Tips on Paraphrasing

Paraphrasing is recreating someone else's ideas into your own words & thoughts, without changing the original meaning (Gahan, 2020). 

Here are some best practices when you are paraphrasing: 

  • How do I learn to paraphrase? IF you are thoroughly reading and researching articles or book chapters for a paper, you will start to take notes in your own words. Those notes are the beginning of paraphrased information.
  • Read the original information, PUT IT AWAY, then rewrite the ideas in your own words. This is hard to do at first, it takes practice, but this is how you start to paraphrase. 
  • It's usually better to paraphrase, than to use too many direct quotes. 
  • When you start to paraphrase, cite your source. 
  • Make sure not to use language that is TOO close to the original, so that you are not committing plagiarism. 
  • Use to help you come up with like/similar phrases if you are struggling. 
  • Paraphrasing (vs. using direct quotes) is important because it shows that YOU ACTUALLY UNDERSTAND the information you are reading. 
  • Paraphrasing ALLOWS YOUR VOICE to be prevalent in your writing. 
  • The best time to use direct quotes is when you need to give an exact definition, provide specific evidence, or if you need to use the original writer's terminology.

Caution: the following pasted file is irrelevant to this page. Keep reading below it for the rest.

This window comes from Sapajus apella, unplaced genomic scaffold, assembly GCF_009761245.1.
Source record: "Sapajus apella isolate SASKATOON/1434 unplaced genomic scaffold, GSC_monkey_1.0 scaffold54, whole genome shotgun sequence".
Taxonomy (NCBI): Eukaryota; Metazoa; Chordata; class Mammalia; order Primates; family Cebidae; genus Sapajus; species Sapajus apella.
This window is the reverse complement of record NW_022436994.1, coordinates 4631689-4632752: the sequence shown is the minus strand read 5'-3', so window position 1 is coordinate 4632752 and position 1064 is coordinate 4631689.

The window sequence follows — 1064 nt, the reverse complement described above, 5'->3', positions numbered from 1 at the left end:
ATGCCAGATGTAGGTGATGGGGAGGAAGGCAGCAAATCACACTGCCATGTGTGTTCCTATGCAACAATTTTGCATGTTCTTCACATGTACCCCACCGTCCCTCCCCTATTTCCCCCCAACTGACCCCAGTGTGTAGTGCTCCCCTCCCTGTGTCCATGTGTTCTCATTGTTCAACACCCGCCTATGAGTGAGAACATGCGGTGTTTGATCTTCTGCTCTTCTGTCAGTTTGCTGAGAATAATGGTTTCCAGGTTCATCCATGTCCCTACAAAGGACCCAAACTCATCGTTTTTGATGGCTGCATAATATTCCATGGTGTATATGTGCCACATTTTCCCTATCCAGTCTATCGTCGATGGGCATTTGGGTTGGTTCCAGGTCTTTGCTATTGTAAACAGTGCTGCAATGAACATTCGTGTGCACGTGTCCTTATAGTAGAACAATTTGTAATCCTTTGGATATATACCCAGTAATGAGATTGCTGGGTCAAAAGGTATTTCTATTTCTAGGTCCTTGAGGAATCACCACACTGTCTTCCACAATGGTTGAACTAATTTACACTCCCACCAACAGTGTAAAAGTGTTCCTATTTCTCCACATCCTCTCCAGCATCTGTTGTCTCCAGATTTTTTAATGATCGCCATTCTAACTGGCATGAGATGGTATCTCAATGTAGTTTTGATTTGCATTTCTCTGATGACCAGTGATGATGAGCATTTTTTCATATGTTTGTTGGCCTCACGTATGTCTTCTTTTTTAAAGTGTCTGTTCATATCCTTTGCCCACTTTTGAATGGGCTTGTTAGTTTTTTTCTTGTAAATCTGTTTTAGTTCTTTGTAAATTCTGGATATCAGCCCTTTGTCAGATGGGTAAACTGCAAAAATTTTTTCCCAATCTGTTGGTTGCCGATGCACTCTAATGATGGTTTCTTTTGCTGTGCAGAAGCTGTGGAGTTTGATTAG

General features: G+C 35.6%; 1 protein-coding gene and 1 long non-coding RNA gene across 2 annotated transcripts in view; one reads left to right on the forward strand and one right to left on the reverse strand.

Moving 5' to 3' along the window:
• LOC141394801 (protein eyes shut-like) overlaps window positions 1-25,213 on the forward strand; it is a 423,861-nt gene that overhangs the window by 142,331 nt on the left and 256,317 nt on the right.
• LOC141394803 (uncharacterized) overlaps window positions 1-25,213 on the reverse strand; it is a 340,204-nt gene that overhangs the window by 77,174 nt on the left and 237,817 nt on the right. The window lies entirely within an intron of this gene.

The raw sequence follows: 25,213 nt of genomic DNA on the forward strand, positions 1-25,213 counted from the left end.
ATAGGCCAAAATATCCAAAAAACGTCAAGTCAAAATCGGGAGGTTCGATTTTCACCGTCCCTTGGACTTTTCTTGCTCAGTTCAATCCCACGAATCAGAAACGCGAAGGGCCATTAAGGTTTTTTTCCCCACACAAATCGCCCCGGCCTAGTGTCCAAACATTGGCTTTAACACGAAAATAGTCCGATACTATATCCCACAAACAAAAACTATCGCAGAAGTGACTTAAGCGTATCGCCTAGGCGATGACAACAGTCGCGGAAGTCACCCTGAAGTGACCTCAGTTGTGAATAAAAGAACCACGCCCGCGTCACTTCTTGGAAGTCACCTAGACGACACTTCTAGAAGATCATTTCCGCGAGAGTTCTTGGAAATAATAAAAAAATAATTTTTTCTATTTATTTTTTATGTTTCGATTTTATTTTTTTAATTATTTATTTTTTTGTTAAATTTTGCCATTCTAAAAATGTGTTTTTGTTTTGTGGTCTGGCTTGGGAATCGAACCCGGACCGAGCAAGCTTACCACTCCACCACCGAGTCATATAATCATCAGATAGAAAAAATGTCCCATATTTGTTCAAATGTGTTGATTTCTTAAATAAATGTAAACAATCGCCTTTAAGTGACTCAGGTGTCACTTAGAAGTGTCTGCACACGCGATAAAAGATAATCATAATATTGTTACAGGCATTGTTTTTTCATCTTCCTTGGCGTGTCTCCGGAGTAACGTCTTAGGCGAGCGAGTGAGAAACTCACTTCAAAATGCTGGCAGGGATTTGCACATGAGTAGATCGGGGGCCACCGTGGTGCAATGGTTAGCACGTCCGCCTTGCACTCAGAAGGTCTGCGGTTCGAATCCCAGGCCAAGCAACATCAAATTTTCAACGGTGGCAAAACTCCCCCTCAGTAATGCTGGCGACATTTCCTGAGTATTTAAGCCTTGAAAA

• BEST PRACTICE PER PARAGRAPH: On your 1st paraphrase of a source, CITE IT. There is no need to add another in-text citation until you use a different source, OR, until you use a direct quote. 


Gahan, C. (2020, October 15). How to paraphrase sources. 

Citing Direct Quotes

When should I use a direct quote in my paper? 

Direct quotes should only be used occasionally: 

  • When you need to share an exact definition 
  • When you want to provide specific evidence or information that cannot be paraphrased
  • When you want to use the original writer's terminology




Definitions of direct quotes: 

Short quotes:  Have fewer than 40 words, use quotation marks around the quote, are incorporated into the text of the paper. (Shayden, 2016, p. 202)
Long quotes:  Have 40 words or MORE, DO NOT use quotation marks, are in a block quote (by indenting 0.5" or 1 tab) beneath the text of the paragraph. (Miller et al., 2016, p. 136)
Quotes for webpages: 

Websites usually do not contain page numbers, therefore you need a different way to cite the information for a direct quote. There are two ways to do this: 

  • Cite by paragraph number - count down the website to see what number paragraph the direct quote is in and in the citation where you would place the page number, add = para. #
  • Cite by heading or section name - many websites are divided into sections, find the name of the section that contains the direct quote you are using and add that information where you would place the page number = Methods section

(Jones, 2014, para. 4)

(Scotts, 2019, Resources section)

Carrie Forbes, MLS

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Carrie Forbes
Laupus Library
Room 2518
East Carolina University
600 Moye Blvd.
Greenville, NC 27834
252-744-2217 -OR- 252-689-8734 (TEXT)
Subjects: Nursing